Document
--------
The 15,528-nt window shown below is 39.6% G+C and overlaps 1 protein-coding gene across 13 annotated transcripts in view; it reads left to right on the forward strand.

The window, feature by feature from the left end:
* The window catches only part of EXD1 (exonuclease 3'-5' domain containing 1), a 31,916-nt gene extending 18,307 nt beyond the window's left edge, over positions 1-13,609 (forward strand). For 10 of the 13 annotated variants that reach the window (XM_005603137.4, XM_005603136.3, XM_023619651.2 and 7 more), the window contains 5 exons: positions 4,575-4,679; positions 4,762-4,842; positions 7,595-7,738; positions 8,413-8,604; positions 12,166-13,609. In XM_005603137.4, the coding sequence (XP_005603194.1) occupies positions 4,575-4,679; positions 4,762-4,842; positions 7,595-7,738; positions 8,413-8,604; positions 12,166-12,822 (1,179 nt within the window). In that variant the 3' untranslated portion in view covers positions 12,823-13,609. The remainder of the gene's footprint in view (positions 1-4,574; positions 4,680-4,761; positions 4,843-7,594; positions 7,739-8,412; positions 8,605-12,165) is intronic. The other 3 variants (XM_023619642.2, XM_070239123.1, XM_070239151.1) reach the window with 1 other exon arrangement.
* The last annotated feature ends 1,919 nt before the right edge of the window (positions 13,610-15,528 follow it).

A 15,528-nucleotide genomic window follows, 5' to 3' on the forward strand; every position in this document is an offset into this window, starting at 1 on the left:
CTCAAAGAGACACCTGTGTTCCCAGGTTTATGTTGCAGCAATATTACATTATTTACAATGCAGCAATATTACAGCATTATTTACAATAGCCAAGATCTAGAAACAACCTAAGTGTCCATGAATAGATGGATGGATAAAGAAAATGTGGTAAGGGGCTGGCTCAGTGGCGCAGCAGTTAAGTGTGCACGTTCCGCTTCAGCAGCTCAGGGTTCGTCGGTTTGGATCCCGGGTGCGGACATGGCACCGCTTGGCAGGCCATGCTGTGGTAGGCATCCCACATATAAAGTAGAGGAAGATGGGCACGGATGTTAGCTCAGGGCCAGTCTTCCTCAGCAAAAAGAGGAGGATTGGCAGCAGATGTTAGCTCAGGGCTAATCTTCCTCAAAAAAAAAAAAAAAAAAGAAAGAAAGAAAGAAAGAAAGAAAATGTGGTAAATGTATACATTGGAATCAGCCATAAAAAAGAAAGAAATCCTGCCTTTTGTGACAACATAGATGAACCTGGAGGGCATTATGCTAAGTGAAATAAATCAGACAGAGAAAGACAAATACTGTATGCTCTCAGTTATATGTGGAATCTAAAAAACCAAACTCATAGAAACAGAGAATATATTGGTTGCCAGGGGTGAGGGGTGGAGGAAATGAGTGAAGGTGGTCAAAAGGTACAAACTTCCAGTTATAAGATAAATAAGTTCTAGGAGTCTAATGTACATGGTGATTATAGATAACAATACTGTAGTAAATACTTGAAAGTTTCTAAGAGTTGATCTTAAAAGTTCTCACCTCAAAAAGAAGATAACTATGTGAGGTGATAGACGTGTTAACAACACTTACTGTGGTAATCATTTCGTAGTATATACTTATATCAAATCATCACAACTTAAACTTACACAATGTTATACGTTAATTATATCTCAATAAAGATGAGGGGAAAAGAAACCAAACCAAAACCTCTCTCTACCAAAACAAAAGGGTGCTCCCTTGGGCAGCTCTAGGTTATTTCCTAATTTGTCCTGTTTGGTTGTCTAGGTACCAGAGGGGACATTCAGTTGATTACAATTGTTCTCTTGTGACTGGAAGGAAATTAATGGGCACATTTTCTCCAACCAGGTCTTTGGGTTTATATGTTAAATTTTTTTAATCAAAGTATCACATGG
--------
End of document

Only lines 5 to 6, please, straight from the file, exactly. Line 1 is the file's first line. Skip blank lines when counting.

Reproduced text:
A 15,528-nucleotide genomic window follows, 5' to 3' on the forward strand; every position in this document is an offset into this window, starting at 1 on the left:
CTCAAAGAGACACCTGTGTTCCCAGGTTTATGTTGCAGCAATATTACATTATTTACAATGCAGCAATATTACAGCATTATTTACAATAGCCAAGATCTAGAAACAACCTAAGTGTCCATGAATAGATGGATGGATAAAGAAAATGTGGTAAGGGGCTGGCTCAGTGGCGCAGCAGTTAAGTGTGCACGTTCCGCTTCAGCAGCTCAGGGTTCGTCGGTTTGGATCCCGGGTGCGGACATGGCACCGCTTGGCAGGCCATGCTGTGGTAGGCATCCCACATATAAAGTAGAGGAAGATGGGCACGGATGTTAGCTCAGGGCCAGTCTTCCTCAGCAAAAAGAGGAGGATTGGCAGCAGATGTTAGCTCAGGGCTAATCTTCCTCAAAAAAAAAAAAAAAAAAGAAAGAAAGAAAGAAAGAAAGAAAATGTGGTAAATGTATACATTGGAATCAGCCATAAAAAAGAAAGAAATCCTGCCTTTTGTGACAACATAGATGAACCTGGAGGGCATTATGCTAAGTGAAATAAATCAGACAGAGAAAGACAAATACTGTATGCTCTCAGTTATATGTGGAATCTAAAAAACCAAACTCATAGAAACAGAGAATATATTGGTTGCCAGGGGTGAGGGGTGGAGGAAATGAGTGAAGGTGGTCAAAAGGTACAAACTTCCAGTTATAAGATAAATAAGTTCTAGGAGTCTAATGTACATGGTGATTATAGATAACAATACTGTAGTAAATACTTGAAAGTTTCTAAGAGTTGATCTTAAAAGTTCTCACCTCAAAAAGAAGATAACTATGTGAGGTGATAGACGTGTTAACAACACTTACTGTGGTAATCATTTCGTAGTATATACTTATATCAAATCATCACAACTTAAACTTACACAATGTTATACGTTAATTATATCTCAATAAAGATGAGGGGAAAAGAAACCAAACCAAAACCTCTCTCTACCAAAACAAAAGGGTGCTCCCTTGGGCAGCTCTAGGTTATTTCCTAATTTGTCCTGTTTGGTTGTCTAGGTACCAGAGGGGACATTCAGTTGATTACAATTGTTCTCTTGTGACTGGAAGGAAATTAATGGGCACATTTTCTCCAACCAGGTCTTTGGGTTTATATGTTAAATTTTTTTAATCAAAGTATCACATGG